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ICA's Local Economic Impact Is In The Millions

FARMVILLE — Town council asked the question:

How much economic impact does the ICA-Farmville immigration detention facility have on the community?

ICA-Farmville has now answered:

A lot.

Town council was told during its work session last week that 103 of the facility’s 230 employees have 23901 zip codes. So they “live right in this community,” ICA-Farmville’s Chief Financial Officer, Warren Coleman, said.

Those 103 full-time equivalent jobs pay approximately $4.5 million in annual salary and wages, according to Coleman.

An analysis of the facility’s impact was requested by town council last fall and Coleman presented the highlights from a 16-page report prepared by the Richmond firm Mangum Economic Consulting, LLC, as ICA-Farmville’s CEO, Russell Harper, listened.

The Farmville facility is designed to house adult male and adult female non-criminal immigration detainees, as contracted by Immigration Customs and Enforcement (ICE) with the Town of Farmville, while those non-violent illegal aliens are being processed through immigration court.

The facility accounts for 61 percent of the community’s administrative support services jobs and, Coleman noted from the report, ICA-Farmville pays average weekly wages that are 30 percent above the average for the local economy as a whole.

The facility also provides $8.4 million in economic output to the town and county, Coleman said, when one looks at the secondary impact the facility has throughout the local economy.

“Hopefully that will make it (the positive impact) come home to rest…the ripple effect of expenditures,” Coleman said regarding the way the economic multiplier effect works.

“So when ICA purchases goods and services, when ICA employees use their salaries and wages to make household purchases, they generate income for somebody else,” Coleman explained, “and that income goes down the line and on and on.

“And when ICA goes and purchases things from other businesses in town, it’s a ripple effect,” he said.

“How do you get $8.4 million? It’s the ripple effect…generated outside the facility,” Coleman explained, including 78 additional non-ICA-Farmville jobs nonetheless attributable to the facility’s economic impact.

The ripple, or multiplier, effect is a well-known economic fact of life. An investment in projects or facilities will generate additional monetary returns in a region or community.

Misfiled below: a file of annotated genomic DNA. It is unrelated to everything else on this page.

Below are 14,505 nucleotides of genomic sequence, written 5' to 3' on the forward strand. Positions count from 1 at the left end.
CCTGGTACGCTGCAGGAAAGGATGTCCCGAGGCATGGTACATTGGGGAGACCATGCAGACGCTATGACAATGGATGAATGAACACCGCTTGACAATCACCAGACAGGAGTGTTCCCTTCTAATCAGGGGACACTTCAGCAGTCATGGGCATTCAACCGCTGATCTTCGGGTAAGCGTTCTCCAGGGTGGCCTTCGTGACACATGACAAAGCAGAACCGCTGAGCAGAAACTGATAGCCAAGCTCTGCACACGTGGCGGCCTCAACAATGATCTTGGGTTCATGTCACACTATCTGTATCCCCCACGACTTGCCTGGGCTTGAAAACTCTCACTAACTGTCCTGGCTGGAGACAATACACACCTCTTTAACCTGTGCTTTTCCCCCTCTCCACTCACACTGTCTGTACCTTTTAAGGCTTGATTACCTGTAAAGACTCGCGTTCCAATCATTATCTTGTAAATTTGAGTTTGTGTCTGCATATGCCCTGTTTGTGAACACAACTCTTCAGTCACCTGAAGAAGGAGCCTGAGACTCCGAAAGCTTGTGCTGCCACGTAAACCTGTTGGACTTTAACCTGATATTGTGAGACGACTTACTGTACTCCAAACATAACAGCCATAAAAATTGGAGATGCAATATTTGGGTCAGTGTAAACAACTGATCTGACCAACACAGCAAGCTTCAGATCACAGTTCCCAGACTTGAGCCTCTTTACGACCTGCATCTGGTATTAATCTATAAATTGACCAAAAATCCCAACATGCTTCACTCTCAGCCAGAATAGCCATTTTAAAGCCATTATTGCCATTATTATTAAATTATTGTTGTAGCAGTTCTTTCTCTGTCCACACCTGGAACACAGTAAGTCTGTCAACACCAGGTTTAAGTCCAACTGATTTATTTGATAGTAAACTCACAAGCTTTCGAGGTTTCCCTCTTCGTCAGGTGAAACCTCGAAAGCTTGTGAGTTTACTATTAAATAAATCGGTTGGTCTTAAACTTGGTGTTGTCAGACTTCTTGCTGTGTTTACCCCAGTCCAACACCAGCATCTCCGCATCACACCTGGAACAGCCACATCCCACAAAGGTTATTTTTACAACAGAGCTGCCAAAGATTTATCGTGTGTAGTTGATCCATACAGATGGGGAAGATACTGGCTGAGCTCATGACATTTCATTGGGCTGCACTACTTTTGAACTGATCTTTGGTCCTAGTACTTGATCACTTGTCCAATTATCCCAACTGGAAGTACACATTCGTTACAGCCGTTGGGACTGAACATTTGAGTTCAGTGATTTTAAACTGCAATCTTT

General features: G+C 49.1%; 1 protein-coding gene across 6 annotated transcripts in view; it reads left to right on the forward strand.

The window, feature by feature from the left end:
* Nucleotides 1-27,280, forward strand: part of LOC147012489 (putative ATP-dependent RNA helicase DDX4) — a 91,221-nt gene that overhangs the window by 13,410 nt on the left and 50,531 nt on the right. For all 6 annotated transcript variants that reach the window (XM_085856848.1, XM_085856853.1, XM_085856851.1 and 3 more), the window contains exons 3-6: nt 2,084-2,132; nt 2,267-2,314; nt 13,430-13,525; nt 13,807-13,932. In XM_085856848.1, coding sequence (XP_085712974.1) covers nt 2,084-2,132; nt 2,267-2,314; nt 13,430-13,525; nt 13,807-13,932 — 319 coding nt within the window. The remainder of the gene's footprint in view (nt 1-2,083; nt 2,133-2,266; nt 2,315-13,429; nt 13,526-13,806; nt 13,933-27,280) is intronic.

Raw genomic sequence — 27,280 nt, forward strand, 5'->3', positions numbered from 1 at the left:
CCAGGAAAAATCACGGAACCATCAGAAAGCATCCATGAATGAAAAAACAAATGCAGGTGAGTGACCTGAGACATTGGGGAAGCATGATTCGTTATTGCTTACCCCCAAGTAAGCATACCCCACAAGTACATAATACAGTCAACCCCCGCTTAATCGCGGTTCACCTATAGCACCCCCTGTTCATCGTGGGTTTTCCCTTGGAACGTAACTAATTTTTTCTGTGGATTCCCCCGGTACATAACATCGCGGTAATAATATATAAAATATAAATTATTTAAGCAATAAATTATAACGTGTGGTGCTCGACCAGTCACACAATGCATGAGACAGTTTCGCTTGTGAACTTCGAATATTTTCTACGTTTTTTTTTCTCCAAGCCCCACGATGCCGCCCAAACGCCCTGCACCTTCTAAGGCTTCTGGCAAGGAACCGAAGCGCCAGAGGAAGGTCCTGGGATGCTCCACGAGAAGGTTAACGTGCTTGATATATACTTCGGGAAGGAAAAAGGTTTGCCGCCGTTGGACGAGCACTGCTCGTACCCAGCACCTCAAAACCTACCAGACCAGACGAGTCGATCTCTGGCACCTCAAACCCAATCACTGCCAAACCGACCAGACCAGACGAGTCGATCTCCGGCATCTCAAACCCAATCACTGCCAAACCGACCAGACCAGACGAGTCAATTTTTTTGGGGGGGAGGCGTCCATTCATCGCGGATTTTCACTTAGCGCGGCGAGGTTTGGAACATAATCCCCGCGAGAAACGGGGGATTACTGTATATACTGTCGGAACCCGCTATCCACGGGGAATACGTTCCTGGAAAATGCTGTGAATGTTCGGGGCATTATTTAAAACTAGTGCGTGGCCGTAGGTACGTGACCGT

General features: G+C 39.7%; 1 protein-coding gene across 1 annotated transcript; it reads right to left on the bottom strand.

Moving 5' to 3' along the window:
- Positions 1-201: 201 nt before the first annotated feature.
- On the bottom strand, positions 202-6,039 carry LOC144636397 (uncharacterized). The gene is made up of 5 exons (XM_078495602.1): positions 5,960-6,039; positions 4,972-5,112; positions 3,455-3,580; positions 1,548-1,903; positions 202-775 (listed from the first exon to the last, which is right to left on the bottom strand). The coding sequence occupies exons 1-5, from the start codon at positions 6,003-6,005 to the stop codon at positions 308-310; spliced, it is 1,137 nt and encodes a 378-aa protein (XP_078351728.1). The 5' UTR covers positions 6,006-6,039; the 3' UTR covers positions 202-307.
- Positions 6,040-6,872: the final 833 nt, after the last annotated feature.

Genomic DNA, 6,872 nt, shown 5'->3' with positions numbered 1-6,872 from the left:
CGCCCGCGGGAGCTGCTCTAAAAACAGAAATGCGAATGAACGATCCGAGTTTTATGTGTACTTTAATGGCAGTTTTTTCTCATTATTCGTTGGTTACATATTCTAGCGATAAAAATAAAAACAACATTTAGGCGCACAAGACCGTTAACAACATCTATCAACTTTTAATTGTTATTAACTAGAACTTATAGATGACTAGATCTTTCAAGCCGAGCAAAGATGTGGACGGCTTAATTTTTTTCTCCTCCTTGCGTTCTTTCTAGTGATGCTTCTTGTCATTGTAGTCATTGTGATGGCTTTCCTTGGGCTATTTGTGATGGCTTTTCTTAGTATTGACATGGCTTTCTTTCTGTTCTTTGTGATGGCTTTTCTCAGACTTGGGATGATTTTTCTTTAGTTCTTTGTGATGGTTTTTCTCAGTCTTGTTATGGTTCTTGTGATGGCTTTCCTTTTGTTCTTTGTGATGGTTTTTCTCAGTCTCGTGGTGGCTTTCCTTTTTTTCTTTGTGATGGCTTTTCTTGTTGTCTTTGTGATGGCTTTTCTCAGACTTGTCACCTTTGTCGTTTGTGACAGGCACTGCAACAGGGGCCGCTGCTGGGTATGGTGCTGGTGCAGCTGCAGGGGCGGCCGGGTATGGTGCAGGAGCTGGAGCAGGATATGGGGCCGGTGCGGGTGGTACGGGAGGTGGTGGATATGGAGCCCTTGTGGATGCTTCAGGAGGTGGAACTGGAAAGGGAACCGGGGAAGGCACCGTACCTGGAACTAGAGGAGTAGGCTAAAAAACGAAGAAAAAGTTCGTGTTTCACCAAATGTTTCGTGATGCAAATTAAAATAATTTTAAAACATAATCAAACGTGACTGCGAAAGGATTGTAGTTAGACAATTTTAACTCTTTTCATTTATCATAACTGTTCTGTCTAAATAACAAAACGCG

Sheri McGuire, Director of Economic Development, and Executive Director of the Longwood University Small Business Development Center Network, was asked by The Herald to explain this economic principle.

McGuire, not speaking about ICA-Farmville or the study given town council, gave the illustration of a particular industry within a community having a direct impact through its purchasing power in the local economy and its own employment of individuals.

“As the industry purchases goods and services in a community, there is a chain reaction of ‘indirect effects’ as local businesses may then have the resources to expand and hire more employees,” she told the newspaper.

There is also a third “consumption effect,” McGuire explained, “when employees within industry impact the local economy through their own local spending. Multipliers typically vary by industry, but the greater the amount of local purchasing by the industry and the employees, the greater the multiplier.”

Coleman told town council that “in this area, if you look at the whole community, it’s 182 fulltime jobs, $7 million in labor income (wages) and $15.9 in economic output and $1.2 million in local, state, and federal taxes” generated by ICA-Farmville.

“These are not exact dollars that we pay out,” he stressed regarding the wider economic multiplier impact. “It’s the ripple effect of things that happen after an employee goes and buys his food at a restaurant and that restaurant buys food from somebody else on down the line, that ripple effect.”

The ripple effect extends beyond Farmville and Prince Edward, Coleman noted, into the region and the state, as well.

The impact statewide, according to the study, is 399 full-time-equivalent jobs, $19 million in labor income and $43.7 million in economic output and $3.6 million in local, state and federal tax revenue.

Coleman noted the ICA-Farmville project began just when the national economy was sliding into its downturn, the Great Recession creating greater job losses locally than across the state, on average, and so ICA-Farmville’s jobs and economic impact came at a crucial time.

“Fortunately we were able to come into the town with your help and, again, we credit this whole process to the Town of Farmville allowing us to be here in a partnership with you,” Coleman said.

“We appreciate the opportunity, we appreciate the partnership so much that we started in 2008 and this impact is the result of your partnership with us,” he continued. “It’s a big impact on the state and we appreciate the role you play to impact the state, especially during the economic downturn and recovery phase of it.”

Town Manager Gerald Spates, in turn, praised CEO Harper for his “confidence in our community” and said it was “very much appreciated,” noting the multiple projects Harper and his company have done in the community.

“We couldn’t thank you enough and I think the ICA facility’s a prime example of that,” Spates said. “He invested a lot of money in that…We just want to thank you very much for everything you’ve done.”

Farmville, Harper replied, is “a great place to be.”